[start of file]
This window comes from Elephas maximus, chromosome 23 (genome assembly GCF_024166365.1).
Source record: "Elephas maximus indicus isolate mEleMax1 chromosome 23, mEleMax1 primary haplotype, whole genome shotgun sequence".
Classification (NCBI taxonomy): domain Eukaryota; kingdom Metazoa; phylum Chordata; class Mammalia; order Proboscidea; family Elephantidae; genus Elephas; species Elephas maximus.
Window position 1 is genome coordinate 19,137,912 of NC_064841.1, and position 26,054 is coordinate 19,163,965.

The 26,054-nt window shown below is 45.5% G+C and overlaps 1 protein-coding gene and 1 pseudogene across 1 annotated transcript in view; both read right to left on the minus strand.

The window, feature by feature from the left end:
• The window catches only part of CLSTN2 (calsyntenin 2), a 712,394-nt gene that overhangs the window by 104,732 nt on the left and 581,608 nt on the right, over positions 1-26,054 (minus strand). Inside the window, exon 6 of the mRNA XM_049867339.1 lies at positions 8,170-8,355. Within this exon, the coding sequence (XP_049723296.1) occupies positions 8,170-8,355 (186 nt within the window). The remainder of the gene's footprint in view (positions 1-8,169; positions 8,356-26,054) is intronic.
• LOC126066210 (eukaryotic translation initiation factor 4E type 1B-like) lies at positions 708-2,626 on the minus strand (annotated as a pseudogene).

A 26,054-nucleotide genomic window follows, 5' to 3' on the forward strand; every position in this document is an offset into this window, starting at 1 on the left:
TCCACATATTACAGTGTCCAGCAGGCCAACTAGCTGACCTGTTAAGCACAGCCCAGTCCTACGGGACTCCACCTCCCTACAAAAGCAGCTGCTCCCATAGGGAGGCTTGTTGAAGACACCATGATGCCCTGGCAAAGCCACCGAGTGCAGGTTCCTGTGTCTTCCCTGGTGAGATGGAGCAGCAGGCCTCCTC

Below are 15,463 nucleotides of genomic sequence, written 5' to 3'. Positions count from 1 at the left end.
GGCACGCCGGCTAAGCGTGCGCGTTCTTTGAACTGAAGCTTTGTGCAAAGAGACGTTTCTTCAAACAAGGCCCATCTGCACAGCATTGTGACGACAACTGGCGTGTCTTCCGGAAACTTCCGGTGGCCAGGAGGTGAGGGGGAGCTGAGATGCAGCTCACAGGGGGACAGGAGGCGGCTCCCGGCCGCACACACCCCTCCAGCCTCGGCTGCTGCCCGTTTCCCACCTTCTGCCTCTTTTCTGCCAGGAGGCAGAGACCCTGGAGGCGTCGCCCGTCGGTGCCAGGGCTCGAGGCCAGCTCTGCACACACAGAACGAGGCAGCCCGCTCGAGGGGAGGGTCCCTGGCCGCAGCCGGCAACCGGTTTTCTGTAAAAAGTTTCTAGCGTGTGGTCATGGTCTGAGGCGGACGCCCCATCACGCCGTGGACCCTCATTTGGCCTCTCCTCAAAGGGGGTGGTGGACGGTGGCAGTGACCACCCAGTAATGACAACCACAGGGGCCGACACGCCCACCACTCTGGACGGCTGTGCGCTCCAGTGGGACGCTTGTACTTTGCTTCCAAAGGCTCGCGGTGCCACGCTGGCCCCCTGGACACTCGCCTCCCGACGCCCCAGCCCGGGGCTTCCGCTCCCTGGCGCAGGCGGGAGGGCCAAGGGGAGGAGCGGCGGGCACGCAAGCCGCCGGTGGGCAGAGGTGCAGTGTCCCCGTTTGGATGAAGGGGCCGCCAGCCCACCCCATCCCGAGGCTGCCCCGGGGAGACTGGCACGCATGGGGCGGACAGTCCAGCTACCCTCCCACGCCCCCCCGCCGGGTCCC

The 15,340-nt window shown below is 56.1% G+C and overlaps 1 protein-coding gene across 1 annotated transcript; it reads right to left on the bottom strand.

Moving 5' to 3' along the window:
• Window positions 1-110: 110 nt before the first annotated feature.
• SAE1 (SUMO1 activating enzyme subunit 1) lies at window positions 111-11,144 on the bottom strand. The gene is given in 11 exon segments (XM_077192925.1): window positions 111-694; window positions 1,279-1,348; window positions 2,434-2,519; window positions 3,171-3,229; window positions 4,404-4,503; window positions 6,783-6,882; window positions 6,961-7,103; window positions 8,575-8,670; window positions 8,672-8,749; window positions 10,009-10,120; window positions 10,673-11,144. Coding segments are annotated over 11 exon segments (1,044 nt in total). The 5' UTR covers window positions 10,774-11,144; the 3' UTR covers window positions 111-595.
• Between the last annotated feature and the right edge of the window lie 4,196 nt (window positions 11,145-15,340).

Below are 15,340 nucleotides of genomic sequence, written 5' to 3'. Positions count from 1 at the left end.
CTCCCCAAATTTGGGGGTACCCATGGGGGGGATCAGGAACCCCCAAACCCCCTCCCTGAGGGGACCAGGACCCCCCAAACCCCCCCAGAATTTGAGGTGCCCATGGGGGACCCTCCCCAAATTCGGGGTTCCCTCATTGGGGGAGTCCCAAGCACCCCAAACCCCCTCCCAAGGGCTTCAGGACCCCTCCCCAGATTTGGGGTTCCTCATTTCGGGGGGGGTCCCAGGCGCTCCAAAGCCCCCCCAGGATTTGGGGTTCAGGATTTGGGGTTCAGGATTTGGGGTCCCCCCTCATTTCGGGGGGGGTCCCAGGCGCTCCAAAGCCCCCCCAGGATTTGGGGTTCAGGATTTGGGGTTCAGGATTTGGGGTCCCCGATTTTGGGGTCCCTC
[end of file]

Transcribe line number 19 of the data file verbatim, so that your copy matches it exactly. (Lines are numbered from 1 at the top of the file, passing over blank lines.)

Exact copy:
CTCCCCAAATTTGGGGGTACCCATGGGGGGGATCAGGAACCCCCAAACCCCCTCCCTGAGGGGACCAGGACCCCCCAAACCCCCCCAGAATTTGAGGTGCCCATGGGGGACCCTCCCCAAATTCGGGGTTCCCTCATTGGGGGAGTCCCAAGCACCCCAAACCCCCTCCCAAGGGCTTCAGGACCCCTCCCCAGATTTGGGGTTCCTCATTTCGGGGGGGGTCCCAGGCGCTCCAAAGCCCCCCCAGGATTTGGGGTTCAGGATTTGGGGTTCAGGATTTGGGGTCCCCCCTCATTTCGGGGGGGGTCCCAGGCGCTCCAAAGCCCCCCCAGGATTTGGGGTTCAGGATTTGGGGTTCAGGATTTGGGGTCCCCGATTTTGGGGTCCCTC